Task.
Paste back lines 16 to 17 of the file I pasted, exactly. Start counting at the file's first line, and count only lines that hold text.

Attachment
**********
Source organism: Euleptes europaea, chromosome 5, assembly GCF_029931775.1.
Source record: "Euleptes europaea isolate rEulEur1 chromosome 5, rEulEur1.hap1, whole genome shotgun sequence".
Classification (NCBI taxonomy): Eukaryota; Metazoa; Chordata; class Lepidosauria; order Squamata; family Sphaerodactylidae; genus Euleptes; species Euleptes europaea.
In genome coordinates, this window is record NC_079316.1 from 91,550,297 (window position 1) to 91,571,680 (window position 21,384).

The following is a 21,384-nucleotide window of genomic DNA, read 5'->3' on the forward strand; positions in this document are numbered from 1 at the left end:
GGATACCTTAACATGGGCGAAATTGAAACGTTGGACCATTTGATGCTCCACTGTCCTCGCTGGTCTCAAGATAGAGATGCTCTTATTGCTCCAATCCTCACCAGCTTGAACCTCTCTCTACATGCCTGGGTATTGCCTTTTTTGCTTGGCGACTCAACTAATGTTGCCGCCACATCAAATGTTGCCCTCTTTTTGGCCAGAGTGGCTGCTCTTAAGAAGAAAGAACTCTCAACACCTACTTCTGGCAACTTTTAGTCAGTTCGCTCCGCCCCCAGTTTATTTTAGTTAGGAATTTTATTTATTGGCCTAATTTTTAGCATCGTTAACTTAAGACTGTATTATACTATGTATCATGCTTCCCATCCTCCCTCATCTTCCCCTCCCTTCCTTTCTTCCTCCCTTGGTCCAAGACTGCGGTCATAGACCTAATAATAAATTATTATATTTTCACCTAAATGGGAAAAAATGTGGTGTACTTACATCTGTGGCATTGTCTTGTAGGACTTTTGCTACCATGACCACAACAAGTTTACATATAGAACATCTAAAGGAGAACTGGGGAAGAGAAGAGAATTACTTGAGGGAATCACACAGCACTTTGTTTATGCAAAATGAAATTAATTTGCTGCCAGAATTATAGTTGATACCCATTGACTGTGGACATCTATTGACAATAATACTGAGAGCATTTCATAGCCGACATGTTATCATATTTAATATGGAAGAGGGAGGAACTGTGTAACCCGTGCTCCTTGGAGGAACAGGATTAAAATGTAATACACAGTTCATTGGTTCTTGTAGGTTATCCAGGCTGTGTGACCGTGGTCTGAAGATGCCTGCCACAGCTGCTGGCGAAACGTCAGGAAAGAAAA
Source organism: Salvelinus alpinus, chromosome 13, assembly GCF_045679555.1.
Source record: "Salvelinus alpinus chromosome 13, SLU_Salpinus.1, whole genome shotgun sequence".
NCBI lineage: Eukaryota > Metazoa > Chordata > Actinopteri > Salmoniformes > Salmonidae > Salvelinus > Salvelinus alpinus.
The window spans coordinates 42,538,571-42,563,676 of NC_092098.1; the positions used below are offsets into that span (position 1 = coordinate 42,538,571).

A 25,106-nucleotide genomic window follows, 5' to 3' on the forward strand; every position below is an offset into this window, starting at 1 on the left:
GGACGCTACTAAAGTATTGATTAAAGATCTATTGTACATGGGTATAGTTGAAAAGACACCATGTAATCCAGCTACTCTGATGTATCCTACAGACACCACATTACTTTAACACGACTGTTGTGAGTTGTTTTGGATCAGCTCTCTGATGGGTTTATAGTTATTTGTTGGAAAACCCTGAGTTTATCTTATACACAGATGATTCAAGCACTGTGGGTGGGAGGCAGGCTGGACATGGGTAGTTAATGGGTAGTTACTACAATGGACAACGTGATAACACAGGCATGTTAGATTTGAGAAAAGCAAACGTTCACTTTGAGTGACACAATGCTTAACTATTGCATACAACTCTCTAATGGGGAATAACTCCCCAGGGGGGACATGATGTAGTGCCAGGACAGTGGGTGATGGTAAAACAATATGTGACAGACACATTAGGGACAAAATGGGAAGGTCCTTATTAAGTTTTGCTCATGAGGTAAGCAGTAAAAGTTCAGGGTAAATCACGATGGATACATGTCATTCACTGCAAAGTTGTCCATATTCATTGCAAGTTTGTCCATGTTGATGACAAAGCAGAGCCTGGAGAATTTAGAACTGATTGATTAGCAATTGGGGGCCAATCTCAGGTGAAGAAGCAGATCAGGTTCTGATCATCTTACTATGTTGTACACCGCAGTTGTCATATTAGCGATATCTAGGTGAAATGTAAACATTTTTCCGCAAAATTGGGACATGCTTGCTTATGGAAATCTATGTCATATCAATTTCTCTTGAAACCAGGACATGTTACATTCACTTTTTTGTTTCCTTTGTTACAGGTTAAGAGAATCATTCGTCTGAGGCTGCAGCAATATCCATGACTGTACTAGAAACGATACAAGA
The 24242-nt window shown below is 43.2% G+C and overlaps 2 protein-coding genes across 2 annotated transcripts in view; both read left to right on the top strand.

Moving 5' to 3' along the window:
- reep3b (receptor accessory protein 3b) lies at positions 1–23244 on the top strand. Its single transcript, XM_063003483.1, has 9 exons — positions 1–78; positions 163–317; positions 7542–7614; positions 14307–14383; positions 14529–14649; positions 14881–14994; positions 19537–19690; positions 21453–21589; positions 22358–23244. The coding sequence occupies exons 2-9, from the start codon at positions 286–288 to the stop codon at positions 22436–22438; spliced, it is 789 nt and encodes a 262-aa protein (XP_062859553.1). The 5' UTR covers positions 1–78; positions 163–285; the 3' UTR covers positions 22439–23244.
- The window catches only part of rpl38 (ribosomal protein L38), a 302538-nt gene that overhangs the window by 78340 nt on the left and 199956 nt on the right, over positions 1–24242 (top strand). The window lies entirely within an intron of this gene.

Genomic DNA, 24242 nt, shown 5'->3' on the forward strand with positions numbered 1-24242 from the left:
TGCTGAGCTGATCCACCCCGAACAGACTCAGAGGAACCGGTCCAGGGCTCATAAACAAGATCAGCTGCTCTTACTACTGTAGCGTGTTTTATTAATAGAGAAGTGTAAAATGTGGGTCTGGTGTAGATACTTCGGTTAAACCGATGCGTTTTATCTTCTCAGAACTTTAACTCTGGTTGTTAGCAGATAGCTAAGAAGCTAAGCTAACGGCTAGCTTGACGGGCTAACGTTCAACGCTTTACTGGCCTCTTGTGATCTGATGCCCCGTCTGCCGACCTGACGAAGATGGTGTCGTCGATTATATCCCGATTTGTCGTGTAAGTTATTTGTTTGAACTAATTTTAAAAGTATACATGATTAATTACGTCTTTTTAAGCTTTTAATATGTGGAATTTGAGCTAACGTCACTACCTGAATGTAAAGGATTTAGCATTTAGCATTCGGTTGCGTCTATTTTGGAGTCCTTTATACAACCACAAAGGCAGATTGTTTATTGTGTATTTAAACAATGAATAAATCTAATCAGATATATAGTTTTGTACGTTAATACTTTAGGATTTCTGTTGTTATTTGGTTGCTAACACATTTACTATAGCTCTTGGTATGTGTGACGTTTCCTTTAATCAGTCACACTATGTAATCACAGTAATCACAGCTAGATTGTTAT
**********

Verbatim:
- The window catches only part of rpl38 (ribosomal protein L38), a 302538-nt gene that overhangs the window by 78340 nt on the left and 199956 nt on the right, over positions 1–24242 (top strand). The window lies entirely within an intron of this gene.

Genomic DNA, 24242 nt, shown 5'->3' on the forward strand with positions numbered 1-24242 from the left: